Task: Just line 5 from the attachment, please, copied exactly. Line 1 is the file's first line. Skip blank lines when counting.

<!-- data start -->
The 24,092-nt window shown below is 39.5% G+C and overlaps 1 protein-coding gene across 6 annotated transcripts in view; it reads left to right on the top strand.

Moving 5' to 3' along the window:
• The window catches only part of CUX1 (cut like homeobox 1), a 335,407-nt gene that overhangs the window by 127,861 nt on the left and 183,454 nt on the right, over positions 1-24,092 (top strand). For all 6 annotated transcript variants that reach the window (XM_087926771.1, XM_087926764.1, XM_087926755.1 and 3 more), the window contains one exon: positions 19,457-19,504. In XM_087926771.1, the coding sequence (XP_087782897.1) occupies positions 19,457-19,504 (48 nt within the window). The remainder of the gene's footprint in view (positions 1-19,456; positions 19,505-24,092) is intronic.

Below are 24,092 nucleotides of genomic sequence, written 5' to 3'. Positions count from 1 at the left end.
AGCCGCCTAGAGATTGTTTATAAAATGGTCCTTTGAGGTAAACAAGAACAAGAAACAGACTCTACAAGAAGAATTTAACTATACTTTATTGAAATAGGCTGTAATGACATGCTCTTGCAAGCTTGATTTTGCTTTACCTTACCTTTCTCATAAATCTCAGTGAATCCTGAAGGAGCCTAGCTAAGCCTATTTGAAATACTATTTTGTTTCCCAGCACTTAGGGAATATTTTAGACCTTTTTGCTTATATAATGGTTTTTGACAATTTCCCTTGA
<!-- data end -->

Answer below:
AGCCGCCTAGAGATTGTTTATAAAATGGTCCTTTGAGGTAAACAAGAACAAGAAACAGACTCTACAAGAAGAATTTAACTATACTTTATTGAAATAGGCTGTAATGACATGCTCTTGCAAGCTTGATTTTGCTTTACCTTACCTTTCTCATAAATCTCAGTGAATCCTGAAGGAGCCTAGCTAAGCCTATTTGAAATACTATTTTGTTTCCCAGCACTTAGGGAATATTTTAGACCTTTTTGCTTATATAATGGTTTTTGACAATTTCCCTTGA